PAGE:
What NOT to Wear

Jun 19, 2019 | Omaha, Personal

By Alissa Moore, Sr. SBA Loan Administrator.
Alissa Moore | Core BankFirst impressions are based on a wide range of characteristics including age, race, gender and physical appearance. Physical appearance gives us clear clues into a person’s personality without them ever having to speak or move. It takes just one-tenth of a second for us to judge someone and make a first impression. With every new encounter, you are evaluated and yet another person’s impression of you is formed. These first impressions can be nearly impossible to reverse or undo, and they often set the tone for the relationship that follows.

Making my First Impression

I was thinking about the first impression I was going to make on the first day of my new job at Core Bank. I would be a remote employee whose first impression would be critical, as I wouldn’t have physical day-to-day interaction with my co-workers.
I had packed a suitcase to travel from my home in Wisconsin to Core Bank’s headquarters in Omaha, Nebraska. I had the perfect professional attire folded neatly in my suitcase and proceeded to check my luggage for my Sunday afternoon flight.

And so, it begins…

Apparently, the airport codes of OMA (Omaha) and OAK (Oakland) are too similar, and my luggage got to take a separate trip away from me! The airline explained that my luggage was accidentally sent to Oakland, CA and that I would receive it within 24 hours – by 9pm Monday NIGHT.
My first day with Human Resources was scheduled for 9am Monday MORNING and I was wearing a Nike sweatshirt, yoga pants and running shoes, with no spare clothes packed in my carry-on bag (rookie traveler mistake)!
I explained my situation to the airline, and they provided me with a $100 stipend to purchase any items I may need until my luggage arrived.
This was my first time in Omaha, Nebraska and I am terrible with directions – even within my hometown, let alone a new city! It was a Sunday night at 9pm (usually my bed-time) and I had to figure out where to go to purchase a NEW first impression outfit. I walked out the front door of my hotel and saw a discount clothing store – my immediate thought was that this was going to be a scene straight out of What NOT to Wear.
A $100 stipend doesn’t go far when you need everything – shirt, pants, undergarments, shoes, shampoo, hairbrush, makeup, etc., even at a discount store! I was pleasantly surprised with the selection of business attire they had on display (I still wear the pants and shoes I bought that day; the shirt and sweater didn’t make it past one wash.) After about an hour of shopping, I was ready to check out – $110.58! Although I was $10.58 over, I was proud of myself for staying right around my stipend.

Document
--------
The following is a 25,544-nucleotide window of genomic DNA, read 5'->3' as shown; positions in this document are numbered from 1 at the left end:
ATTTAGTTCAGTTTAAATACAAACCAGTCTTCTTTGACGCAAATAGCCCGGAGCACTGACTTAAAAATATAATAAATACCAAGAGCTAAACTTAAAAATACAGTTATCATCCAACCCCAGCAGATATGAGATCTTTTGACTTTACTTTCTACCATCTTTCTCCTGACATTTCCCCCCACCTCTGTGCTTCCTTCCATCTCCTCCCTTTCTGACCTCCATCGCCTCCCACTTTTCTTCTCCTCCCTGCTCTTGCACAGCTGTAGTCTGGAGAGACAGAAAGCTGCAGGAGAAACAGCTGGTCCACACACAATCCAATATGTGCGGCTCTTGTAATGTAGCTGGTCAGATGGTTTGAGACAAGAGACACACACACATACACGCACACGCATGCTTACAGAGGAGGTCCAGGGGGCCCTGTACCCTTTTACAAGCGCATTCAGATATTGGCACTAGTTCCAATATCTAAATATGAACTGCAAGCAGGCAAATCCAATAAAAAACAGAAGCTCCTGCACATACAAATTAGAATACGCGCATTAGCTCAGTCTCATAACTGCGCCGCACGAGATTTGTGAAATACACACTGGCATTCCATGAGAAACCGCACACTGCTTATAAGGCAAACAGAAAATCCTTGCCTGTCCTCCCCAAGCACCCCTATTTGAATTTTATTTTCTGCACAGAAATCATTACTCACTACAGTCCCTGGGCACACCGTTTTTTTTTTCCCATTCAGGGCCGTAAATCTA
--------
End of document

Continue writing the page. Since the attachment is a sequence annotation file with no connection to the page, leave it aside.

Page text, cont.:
I was extremely self-conscious the next morning when meeting with HR, even though they were aware of my predicament. I was also self-conscious as I proceeded to take a tour of the building and meet my new co-workers. Was I making a positive first impression? Was I coming across friendly and knowledgeable? Did I appear to be someone who could handle the rigors of working remotely? Then I was introduced to the President and CEO of Core Bank – John Sorrell, and my nerves hit an all-time high.

My nerves hit an all-time high when I was introduced to John Sorrell.

I was tired from travel, nervous about starting a new job and sporting 100% discount attire, but it was time to turn this into a great first impression! I had a story to tell, obstacles I had overcome, all while remaining positive – a “roll with the punches” kind of attitude; a bit of self-deprecating humor coupled with an “I can handle whatever life throws at me with a smile on my face” demeanor hopefully would leave a lasting, positive impression. John was warm and welcoming and seemed to enjoy the story of my journey to Omaha and even shared with me a few stories of his own!

My luggage did arrive late Monday night and I learned a few lessons from this experience:

#1. First impressions aren’t based upon appearance alone, but also by your demeanor, body language and ability to connect with others.
#2. Embrace challenges and remain positive.
#3. Always pack your “must have items” and a change of clothes in your carry-on luggage.